Amos Goodman, who ran a losing race as the first openly gay Republican candidate for Suffolk County Legislature in 2015, is breaking ground again as East Hampton Town’s new GOP chairman.
Goodman, 34, was elected without opposition at a party convention at the American Legion Hall in Amagansett. He had the backing of party leader Reg Cornelis, who announced his resignation last week, and the town GOP executive committee.
Goodman, a Springs resident, also becomes the youngest of the current major party leaders on Long Island.
Goodman’s election comes after he lost to Cornelis, a Suffolk Board of Elections worker, in a floor fight in March 2016.
Democrats have 5-0 control of the East Hampton Town Board, but Goodman vowed a provide voters with “compelling alternatives.”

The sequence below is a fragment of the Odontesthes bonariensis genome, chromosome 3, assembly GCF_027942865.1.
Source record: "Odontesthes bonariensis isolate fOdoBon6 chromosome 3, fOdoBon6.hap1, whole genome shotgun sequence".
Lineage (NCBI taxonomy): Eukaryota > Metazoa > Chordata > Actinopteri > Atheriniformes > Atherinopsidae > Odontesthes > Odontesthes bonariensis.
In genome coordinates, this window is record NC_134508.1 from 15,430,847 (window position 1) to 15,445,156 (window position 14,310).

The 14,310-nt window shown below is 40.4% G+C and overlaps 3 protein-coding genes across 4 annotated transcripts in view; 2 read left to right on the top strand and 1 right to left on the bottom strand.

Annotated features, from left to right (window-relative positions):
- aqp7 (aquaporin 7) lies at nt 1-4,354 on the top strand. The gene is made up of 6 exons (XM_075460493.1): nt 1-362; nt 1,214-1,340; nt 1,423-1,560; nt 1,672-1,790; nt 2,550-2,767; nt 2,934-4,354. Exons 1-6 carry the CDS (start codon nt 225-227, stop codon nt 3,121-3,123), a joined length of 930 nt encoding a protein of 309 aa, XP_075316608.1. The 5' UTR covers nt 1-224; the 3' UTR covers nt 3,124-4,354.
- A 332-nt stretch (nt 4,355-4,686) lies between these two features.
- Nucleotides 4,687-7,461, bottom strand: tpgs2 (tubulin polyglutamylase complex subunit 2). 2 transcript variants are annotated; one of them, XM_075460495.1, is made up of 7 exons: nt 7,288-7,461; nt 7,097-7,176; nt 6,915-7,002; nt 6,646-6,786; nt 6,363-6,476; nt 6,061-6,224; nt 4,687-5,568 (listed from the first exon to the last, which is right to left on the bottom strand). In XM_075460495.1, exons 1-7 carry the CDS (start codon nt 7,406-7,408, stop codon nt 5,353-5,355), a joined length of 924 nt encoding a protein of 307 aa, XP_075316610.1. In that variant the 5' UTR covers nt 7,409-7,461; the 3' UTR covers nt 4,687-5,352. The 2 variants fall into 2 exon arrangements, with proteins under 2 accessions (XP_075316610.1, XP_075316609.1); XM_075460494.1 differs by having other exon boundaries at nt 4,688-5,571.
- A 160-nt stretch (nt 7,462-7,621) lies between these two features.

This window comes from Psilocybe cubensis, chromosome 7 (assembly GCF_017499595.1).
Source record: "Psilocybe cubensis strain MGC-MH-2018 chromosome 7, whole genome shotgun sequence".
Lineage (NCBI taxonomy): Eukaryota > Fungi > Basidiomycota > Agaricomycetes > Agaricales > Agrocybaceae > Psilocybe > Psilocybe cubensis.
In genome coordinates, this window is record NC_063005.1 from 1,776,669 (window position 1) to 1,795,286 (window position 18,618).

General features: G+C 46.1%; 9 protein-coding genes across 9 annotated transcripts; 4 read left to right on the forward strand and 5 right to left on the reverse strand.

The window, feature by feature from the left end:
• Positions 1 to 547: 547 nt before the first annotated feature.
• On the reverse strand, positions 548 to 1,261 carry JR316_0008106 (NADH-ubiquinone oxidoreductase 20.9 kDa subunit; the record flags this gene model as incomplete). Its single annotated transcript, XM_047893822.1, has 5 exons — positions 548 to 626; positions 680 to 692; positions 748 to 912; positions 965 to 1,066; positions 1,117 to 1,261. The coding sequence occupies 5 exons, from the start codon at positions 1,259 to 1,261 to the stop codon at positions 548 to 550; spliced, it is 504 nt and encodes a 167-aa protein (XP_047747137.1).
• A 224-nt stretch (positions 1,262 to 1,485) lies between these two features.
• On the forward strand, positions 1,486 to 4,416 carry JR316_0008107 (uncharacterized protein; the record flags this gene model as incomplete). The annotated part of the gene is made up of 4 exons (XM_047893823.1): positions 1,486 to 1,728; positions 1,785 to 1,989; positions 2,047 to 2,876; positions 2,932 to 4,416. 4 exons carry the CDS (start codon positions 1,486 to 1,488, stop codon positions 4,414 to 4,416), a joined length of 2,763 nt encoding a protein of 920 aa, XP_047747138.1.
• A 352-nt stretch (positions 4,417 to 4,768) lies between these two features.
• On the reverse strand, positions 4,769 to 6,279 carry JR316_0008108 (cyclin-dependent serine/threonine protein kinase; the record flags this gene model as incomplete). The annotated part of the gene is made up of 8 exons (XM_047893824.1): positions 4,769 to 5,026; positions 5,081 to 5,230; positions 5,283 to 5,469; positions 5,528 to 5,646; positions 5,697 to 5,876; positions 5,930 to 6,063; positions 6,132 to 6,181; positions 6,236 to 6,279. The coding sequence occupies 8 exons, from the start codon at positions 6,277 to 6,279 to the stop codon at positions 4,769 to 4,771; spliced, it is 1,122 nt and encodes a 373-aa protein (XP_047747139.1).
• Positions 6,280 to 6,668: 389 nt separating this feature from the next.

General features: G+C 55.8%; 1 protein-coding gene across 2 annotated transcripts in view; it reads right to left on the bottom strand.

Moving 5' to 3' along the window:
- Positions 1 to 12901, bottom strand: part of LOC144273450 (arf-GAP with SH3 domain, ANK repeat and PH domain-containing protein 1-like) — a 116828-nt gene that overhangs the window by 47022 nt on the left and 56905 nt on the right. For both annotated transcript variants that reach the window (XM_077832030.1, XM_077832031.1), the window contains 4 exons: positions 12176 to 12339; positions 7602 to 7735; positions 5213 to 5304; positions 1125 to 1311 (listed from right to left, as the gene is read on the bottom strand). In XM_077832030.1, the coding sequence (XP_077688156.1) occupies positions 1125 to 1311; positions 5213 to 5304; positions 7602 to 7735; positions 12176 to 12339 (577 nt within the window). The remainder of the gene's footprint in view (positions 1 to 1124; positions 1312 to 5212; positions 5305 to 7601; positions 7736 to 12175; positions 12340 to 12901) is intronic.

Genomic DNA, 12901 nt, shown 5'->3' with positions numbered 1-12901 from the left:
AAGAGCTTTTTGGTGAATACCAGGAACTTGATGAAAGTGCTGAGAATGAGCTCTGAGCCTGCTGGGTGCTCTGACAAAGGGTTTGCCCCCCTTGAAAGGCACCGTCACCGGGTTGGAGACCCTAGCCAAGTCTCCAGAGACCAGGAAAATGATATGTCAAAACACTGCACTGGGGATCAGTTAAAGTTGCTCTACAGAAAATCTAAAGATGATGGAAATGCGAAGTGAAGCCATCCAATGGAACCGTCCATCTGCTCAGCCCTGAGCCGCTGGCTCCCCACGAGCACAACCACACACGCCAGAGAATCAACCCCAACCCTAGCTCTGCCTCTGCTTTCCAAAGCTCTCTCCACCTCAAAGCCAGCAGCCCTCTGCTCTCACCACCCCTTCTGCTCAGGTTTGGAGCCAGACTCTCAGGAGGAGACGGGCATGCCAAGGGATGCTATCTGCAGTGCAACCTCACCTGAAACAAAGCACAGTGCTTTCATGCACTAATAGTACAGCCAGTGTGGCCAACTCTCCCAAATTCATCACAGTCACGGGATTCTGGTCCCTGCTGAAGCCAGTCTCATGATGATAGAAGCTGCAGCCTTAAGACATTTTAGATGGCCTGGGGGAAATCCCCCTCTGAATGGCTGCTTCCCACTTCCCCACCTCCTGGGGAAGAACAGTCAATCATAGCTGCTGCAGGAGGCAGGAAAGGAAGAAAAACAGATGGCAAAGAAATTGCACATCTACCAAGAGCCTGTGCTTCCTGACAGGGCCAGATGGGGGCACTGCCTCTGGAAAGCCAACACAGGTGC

He warned that, “the days of single party rule in East Hampton are numbered.”
Goodman’s first test will come with the election of the town board seat now held by David Lys, who was appointed last fall to fill a vacancy but faces a special election in November to keep the seat.
His first test will come with the campaign for the town board seat now held by David Lys, a former member of the zoning board of appeals who was appointed in the fall to fill a vacancy.
Lys faces a special election in November to keep the seat. Lys is registered as a Republican, but filed papers to change his registration to Democratic last month. The change does not officially take effect until after Election Day.
Meanwhile, East Hampton Democratic chairwoman Jeanne Frankl, after more than six years in the job, is stepping down, and the party will elect a new leader Feb. 21 at St. Michael’s Lutheran Church in Amagansett.
Frankl said Cate Rogers, who recently resigned from the zoning board after nine years, has been the only person to express interest in the job, although Frankl said there could be a challenge from the floor during the meeting.